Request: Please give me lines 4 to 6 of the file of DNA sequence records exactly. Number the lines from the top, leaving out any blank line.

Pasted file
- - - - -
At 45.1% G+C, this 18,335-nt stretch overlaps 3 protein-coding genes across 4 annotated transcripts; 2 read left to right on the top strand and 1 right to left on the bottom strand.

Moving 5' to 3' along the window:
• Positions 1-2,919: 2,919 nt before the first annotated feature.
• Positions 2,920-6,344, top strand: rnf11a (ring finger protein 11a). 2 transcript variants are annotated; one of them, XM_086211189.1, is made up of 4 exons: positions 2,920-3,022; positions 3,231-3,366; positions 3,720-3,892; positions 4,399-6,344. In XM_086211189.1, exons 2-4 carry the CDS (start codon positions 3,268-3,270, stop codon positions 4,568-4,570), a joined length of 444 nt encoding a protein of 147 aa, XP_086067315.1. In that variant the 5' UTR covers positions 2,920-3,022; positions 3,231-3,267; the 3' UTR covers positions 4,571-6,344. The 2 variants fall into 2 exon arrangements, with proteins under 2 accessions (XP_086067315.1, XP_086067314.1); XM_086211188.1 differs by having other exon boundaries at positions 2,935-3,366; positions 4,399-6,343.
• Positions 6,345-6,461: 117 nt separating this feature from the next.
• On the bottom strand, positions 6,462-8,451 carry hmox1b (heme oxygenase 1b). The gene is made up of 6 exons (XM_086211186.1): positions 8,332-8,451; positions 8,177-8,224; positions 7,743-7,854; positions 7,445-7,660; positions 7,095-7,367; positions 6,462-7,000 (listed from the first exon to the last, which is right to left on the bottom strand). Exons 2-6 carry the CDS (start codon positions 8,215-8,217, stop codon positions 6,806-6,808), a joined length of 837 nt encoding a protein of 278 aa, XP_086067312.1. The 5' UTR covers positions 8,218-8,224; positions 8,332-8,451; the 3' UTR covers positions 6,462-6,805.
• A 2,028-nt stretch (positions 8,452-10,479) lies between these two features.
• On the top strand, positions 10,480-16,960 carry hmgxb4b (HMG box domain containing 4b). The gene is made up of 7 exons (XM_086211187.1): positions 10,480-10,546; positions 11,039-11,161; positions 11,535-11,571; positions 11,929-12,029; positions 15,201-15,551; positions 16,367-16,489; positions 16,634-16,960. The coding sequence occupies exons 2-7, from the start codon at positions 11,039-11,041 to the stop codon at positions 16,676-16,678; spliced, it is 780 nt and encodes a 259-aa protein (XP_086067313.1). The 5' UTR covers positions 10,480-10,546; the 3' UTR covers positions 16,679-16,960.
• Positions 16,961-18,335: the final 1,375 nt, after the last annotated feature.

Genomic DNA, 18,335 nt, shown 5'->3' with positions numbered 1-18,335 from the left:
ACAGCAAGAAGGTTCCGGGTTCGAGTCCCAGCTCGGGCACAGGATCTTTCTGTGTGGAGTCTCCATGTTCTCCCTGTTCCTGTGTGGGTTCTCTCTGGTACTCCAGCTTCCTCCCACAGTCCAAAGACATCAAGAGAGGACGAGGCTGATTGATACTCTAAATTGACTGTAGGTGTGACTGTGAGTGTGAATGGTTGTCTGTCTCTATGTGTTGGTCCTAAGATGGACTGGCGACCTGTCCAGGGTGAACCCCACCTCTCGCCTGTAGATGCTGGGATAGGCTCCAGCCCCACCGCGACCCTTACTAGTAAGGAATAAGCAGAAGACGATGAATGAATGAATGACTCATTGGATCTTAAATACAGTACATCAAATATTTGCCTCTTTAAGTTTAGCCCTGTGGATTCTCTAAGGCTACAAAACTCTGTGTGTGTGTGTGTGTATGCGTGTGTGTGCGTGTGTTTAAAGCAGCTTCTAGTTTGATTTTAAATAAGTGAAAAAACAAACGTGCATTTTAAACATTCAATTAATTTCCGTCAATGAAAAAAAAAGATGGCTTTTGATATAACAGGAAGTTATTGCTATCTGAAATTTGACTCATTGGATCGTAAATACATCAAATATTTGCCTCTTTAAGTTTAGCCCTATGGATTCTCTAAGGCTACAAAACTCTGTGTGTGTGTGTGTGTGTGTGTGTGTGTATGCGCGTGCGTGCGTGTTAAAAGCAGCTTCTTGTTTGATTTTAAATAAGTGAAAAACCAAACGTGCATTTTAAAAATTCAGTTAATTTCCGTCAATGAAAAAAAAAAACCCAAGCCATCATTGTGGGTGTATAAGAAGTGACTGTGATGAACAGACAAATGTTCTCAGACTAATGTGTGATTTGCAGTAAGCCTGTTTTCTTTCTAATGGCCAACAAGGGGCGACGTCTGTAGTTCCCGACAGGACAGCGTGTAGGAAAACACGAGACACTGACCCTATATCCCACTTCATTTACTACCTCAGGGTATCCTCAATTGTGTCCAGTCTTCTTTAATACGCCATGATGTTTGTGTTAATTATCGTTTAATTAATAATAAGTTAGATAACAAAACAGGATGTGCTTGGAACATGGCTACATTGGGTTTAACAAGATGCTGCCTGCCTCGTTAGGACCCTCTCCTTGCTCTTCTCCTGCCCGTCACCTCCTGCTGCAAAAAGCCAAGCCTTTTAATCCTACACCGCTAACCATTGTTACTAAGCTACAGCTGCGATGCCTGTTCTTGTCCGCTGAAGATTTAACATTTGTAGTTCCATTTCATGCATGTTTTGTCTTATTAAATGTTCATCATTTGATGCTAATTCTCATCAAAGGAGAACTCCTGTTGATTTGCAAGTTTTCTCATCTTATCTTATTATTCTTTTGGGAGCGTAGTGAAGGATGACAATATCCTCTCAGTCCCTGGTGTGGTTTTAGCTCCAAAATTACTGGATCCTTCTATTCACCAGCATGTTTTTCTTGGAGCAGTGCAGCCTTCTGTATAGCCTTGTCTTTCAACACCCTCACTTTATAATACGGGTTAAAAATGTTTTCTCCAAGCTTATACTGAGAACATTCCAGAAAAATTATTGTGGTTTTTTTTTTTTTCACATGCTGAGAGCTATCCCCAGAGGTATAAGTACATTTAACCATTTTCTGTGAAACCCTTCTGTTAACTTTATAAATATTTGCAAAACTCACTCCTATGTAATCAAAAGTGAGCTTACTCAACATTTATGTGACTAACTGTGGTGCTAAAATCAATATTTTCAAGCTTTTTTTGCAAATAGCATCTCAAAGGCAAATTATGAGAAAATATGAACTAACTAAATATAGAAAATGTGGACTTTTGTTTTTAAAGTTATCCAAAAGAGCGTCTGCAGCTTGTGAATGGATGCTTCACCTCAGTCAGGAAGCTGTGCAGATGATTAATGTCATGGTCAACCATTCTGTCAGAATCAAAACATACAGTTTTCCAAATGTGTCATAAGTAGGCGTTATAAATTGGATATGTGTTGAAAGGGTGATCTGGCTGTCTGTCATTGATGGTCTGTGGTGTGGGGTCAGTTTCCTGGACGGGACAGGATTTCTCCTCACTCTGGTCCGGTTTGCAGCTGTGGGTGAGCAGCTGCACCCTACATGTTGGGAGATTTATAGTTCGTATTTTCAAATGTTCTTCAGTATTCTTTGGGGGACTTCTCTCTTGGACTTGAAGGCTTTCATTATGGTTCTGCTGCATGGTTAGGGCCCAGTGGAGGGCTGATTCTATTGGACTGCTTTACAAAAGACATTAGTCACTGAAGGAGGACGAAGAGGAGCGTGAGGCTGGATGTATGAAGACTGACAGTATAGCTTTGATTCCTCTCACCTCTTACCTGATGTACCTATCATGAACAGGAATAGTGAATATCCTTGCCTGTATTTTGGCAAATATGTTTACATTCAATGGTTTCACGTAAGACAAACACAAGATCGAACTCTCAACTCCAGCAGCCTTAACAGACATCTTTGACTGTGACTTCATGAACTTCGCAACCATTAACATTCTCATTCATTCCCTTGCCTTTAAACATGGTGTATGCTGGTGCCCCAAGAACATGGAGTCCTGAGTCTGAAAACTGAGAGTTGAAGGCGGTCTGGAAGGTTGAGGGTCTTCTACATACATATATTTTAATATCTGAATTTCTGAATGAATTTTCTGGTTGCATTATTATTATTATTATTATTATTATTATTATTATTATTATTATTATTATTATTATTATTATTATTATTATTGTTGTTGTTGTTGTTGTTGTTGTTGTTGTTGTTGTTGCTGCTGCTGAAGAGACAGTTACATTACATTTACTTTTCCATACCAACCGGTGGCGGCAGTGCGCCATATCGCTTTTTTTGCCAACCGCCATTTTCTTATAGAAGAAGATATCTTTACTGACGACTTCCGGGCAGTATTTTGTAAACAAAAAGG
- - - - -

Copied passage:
• Positions 2,920-6,344, top strand: rnf11a (ring finger protein 11a). 2 transcript variants are annotated; one of them, XM_086211189.1, is made up of 4 exons: positions 2,920-3,022; positions 3,231-3,366; positions 3,720-3,892; positions 4,399-6,344. In XM_086211189.1, exons 2-4 carry the CDS (start codon positions 3,268-3,270, stop codon positions 4,568-4,570), a joined length of 444 nt encoding a protein of 147 aa, XP_086067315.1. In that variant the 5' UTR covers positions 2,920-3,022; positions 3,231-3,267; the 3' UTR covers positions 4,571-6,344. The 2 variants fall into 2 exon arrangements, with proteins under 2 accessions (XP_086067315.1, XP_086067314.1); XM_086211188.1 differs by having other exon boundaries at positions 2,935-3,366; positions 4,399-6,343.
• Positions 6,345-6,461: 117 nt separating this feature from the next.
• On the bottom strand, positions 6,462-8,451 carry hmox1b (heme oxygenase 1b). The gene is made up of 6 exons (XM_086211186.1): positions 8,332-8,451; positions 8,177-8,224; positions 7,743-7,854; positions 7,445-7,660; positions 7,095-7,367; positions 6,462-7,000 (listed from the first exon to the last, which is right to left on the bottom strand). Exons 2-6 carry the CDS (start codon positions 8,215-8,217, stop codon positions 6,806-6,808), a joined length of 837 nt encoding a protein of 278 aa, XP_086067312.1. The 5' UTR covers positions 8,218-8,224; positions 8,332-8,451; the 3' UTR covers positions 6,462-6,805.